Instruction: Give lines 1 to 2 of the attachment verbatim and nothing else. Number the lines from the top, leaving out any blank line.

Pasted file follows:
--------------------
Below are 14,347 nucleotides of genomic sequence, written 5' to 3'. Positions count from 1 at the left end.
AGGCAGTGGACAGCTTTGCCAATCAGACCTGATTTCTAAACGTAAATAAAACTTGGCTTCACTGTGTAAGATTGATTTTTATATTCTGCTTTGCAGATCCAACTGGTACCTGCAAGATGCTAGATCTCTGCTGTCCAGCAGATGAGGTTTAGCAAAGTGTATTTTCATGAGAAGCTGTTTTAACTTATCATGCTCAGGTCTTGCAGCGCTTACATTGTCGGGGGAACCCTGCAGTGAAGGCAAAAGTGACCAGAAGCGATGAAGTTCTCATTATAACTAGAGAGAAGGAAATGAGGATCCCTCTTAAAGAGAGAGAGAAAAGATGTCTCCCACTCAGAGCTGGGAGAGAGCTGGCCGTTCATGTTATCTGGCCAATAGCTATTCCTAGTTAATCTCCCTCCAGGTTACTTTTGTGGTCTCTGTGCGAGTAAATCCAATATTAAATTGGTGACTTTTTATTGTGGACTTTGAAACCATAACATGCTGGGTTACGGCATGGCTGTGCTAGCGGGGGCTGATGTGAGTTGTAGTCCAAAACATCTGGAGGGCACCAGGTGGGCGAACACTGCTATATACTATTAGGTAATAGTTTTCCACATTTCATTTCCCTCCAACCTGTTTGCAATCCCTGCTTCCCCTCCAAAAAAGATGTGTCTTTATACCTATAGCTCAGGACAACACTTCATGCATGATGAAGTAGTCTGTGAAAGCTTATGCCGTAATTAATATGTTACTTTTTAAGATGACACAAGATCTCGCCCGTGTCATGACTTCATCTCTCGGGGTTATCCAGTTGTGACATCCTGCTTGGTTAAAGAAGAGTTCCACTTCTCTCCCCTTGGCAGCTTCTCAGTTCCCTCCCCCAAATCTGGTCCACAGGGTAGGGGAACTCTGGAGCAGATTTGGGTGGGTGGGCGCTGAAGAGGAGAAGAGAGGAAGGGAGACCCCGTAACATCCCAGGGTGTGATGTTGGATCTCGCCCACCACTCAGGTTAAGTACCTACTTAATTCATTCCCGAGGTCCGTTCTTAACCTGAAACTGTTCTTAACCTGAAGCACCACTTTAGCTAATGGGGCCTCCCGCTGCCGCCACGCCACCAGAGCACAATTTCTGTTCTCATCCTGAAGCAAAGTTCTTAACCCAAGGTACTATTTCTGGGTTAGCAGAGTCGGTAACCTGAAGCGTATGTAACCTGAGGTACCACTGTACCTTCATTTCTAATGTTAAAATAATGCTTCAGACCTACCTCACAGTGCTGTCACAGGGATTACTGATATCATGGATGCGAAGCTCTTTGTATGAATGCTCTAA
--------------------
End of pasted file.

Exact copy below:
Below are 14,347 nucleotides of genomic sequence, written 5' to 3'. Positions count from 1 at the left end.
AGGCAGTGGACAGCTTTGCCAATCAGACCTGATTTCTAAACGTAAATAAAACTTGGCTTCACTGTGTAAGATTGATTTTTATATTCTGCTTTGCAGATCCAACTGGTACCTGCAAGATGCTAGATCTCTGCTGTCCAGCAGATGAGGTTTAGCAAAGTGTATTTTCATGAGAAGCTGTTTTAACTTATCATGCTCAGGTCTTGCAGCGCTTACATTGTCGGGGGAACCCTGCAGTGAAGGCAAAAGTGACCAGAAGCGATGAAGTTCTCATTATAACTAGAGAGAAGGAAATGAGGATCCCTCTTAAAGAGAGAGAGAAAAGATGTCTCCCACTCAGAGCTGGGAGAGAGCTGGCCGTTCATGTTATCTGGCCAATAGCTATTCCTAGTTAATCTCCCTCCAGGTTACTTTTGTGGTCTCTGTGCGAGTAAATCCAATATTAAATTGGTGACTTTTTATTGTGGACTTTGAAACCATAACATGCTGGGTTACGGCATGGCTGTGCTAGCGGGGGCTGATGTGAGTTGTAGTCCAAAACATCTGGAGGGCACCAGGTGGGCGAACACTGCTATATACTATTAGGTAATAGTTTTCCACATTTCATTTCCCTCCAACCTGTTTGCAATCCCTGCTTCCCCTCCAAAAAAGATGTGTCTTTATACCTATAGCTCAGGACAACACTTCATGCATGATGAAGTAGTCTGTGAAAGCTTATGCCGTAATTAATATGTTACTTTTTAAGATGACACAAGATCTCGCCCGTGTCATGACTTCATCTCTCGGGGTTATCCAGTTGTGACATCCTGCTTGGTTAAAGAAGAGTTCCACTTCTCTCCCCTTGGCAGCTTCTCAGTTCCCTCCCCCAAATCTGGTCCACAGGGTAGGGGAACTCTGGAGCAGATTTGGGTGGGTGGGCGCTGAAGAGGAGAAGAGAGGAAGGGAGACCCCGTAACATCCCAGGGTGTGATGTTGGATCTCGCCCACCACTCAGGTTAAGTACCTACTTAATTCATTCCCGAGGTCCGTTCTTAACCTGAAACTGTTCTTAACCTGAAGCACCACTTTAGCTAATGGGGCCTCCCGCTGCCGCCACGCCACCAGAGCACAATTTCTGTTCTCATCCTGAAGCAAAGTTCTTAACCCAAGGTACTATTTCTGGGTTAGCAGAGTCGGTAACCTGAAGCGTATGTAACCTGAGGTACCACTGTACCTTCATTTCTAATGTTAAAATAATGCTTCAGACCTACCTCACAGTGCTGTCACAGGGATTACTGATATCATGGATGCGAAGCTCTTTGTATGAATGCTCTAA